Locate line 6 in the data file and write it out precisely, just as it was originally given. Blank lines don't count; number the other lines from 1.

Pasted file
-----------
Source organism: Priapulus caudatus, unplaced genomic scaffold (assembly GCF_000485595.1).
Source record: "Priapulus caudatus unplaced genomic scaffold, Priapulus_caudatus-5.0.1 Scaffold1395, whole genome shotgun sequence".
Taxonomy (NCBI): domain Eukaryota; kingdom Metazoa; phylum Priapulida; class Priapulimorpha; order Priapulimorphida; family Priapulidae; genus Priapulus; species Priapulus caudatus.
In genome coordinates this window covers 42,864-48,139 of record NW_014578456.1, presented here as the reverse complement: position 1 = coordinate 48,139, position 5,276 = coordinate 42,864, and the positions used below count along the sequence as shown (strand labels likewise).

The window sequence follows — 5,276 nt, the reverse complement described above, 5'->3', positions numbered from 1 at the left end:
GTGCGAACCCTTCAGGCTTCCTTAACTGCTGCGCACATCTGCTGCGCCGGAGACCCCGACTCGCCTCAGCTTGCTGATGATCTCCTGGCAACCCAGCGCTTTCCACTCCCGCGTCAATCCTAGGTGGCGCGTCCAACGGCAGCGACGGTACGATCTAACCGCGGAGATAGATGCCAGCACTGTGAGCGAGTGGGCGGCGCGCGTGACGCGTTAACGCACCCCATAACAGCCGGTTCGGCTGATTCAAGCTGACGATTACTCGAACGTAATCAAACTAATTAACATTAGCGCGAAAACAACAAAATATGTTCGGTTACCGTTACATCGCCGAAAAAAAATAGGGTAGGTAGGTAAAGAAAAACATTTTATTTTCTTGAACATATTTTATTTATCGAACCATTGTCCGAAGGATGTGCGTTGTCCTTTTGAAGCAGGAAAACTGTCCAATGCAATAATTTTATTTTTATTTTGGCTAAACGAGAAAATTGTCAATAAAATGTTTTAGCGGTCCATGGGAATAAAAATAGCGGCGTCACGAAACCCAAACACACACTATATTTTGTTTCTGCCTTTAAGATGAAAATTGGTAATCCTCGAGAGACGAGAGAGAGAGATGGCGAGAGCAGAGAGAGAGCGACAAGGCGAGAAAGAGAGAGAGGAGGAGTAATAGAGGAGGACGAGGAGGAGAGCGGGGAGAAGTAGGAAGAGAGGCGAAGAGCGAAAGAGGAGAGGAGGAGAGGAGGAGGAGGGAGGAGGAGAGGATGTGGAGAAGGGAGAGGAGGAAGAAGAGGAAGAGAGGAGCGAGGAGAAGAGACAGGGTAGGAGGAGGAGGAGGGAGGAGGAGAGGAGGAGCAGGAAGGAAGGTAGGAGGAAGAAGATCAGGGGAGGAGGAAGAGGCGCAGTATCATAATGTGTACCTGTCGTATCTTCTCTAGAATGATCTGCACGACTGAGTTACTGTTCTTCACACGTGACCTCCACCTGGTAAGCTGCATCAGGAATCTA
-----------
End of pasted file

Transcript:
GTGCGAACCCTTCAGGCTTCCTTAACTGCTGCGCACATCTGCTGCGCCGGAGACCCCGACTCGCCTCAGCTTGCTGATGATCTCCTGGCAACCCAGCGCTTTCCACTCCCGCGTCAATCCTAGGTGGCGCGTCCAACGGCAGCGACGGTACGATCTAACCGCGGAGATAGATGCCAGCACTGTGAGCGAGTGGGCGGCGCGCGTGACGCGTTAACGCACCCCATAACAGCCGGTTCGGCTGATTCAAGCTGACGATTACTCGAACGTAATCAAACTAATTAACATTAGCGCGAAAACAACAAAATATGTTCGGTTACCGTTACATCGCCGAAAAAAAATAGGGTAGGTAGGTAAAGAAAAACATTTTATTTTCTTGAACATATTTTATTTATCGAACCATTGTCCGAAGGATGTGCGTTGTCCTTTTGAAGCAGGAAAACTGTCCAATGCAATAATTTTATTTTTATTTTGGCTAAACGAGAAAATTGTCAATAAAATGTTTTAGCGGTCCATGGGAATAAAAATAGCGGCGTCACGAAACCCAAACACACACTATATTTTGTTTCTGCCTTTAAGATGAAAATTGGTAATCCTCGAGAGACGAGAGAGAGAGATGGCGAGAGCAGAGAGAGAGCGACAAGGCGAGAAAGAGAGAGAGGAGGAGTAATAGAGGAGGACGAGGAGGAGAGCGGGGAGAAGTAGGAAGAGAGGCGAAGAGCGAAAGAGGAGAGGAGGAGAGGAGGAGGAGGGAGGAGGAGAGGATGTGGAGAAGGGAGAGGAGGAAGAAGAGGAAGAGAGGAGCGAGGAGAAGAGACAGGGTAGGAGGAGGAGGAGGGAGGAGGAGAGGAGGAGCAGGAAGGAAGGTAGGAGGAAGAAGATCAGGGGAGGAGGAAGAGGCGCAGTATCATAATGTGTACCTGTCGTATCTTCTCTAGAATGATCTGCACGACTGAGTTACTGTTCTTCACACGTGACCTCCACCTGGTAAGCTGCATCAGGAATCTA